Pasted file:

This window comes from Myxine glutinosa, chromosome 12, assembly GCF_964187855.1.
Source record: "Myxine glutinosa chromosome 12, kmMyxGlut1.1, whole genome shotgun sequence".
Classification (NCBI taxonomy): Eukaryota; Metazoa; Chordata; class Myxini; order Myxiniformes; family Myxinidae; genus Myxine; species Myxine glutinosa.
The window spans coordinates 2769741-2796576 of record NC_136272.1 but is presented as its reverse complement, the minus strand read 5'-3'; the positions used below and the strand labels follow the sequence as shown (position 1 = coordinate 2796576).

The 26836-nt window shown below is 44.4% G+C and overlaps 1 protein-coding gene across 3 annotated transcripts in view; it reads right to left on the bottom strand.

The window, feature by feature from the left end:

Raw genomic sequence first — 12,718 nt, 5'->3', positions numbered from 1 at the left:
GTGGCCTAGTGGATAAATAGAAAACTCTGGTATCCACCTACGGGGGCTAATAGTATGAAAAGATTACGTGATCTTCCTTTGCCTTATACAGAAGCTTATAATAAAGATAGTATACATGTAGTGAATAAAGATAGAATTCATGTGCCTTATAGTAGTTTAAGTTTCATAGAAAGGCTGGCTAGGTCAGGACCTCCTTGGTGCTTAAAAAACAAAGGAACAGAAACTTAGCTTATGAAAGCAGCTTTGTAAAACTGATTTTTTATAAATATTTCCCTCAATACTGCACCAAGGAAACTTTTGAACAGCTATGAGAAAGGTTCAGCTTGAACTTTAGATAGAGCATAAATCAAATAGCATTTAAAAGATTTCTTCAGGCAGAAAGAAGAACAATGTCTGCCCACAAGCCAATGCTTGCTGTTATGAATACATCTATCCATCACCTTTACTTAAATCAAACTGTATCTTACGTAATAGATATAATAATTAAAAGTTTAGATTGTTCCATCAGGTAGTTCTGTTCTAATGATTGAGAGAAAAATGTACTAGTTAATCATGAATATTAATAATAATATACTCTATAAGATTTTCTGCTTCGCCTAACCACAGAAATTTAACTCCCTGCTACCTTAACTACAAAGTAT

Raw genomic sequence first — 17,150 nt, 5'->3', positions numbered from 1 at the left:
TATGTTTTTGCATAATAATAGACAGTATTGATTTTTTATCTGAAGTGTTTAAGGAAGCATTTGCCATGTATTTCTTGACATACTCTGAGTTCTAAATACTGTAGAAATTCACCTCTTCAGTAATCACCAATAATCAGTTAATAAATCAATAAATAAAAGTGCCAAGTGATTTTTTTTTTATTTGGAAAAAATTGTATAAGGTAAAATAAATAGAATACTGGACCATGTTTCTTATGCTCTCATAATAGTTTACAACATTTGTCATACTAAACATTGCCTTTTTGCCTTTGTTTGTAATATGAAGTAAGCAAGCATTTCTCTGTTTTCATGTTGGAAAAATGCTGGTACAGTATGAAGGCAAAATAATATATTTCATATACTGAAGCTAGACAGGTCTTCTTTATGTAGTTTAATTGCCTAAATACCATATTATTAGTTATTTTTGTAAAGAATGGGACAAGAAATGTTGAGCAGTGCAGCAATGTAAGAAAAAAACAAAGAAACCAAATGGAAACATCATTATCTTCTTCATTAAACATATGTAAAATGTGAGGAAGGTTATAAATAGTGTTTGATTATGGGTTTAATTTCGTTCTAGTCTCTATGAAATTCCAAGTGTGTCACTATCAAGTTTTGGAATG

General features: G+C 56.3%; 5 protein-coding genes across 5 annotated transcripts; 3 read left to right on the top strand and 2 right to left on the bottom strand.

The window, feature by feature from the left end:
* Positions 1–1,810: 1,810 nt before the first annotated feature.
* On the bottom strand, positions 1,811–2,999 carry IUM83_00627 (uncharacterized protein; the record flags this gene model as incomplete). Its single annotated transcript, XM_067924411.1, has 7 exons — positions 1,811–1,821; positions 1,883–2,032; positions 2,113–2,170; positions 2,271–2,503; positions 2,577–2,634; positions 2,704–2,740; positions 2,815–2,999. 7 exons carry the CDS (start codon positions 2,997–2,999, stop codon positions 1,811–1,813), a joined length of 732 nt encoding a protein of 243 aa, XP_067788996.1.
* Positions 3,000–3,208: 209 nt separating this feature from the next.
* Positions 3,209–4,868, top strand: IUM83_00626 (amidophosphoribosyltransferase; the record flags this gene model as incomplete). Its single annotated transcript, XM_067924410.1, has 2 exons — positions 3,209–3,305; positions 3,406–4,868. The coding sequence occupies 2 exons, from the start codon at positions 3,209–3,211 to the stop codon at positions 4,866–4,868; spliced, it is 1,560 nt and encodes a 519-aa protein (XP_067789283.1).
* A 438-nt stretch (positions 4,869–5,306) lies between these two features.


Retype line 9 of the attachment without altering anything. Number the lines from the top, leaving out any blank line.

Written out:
Raw genomic sequence first — 17,150 nt, 5'->3', positions numbered from 1 at the left: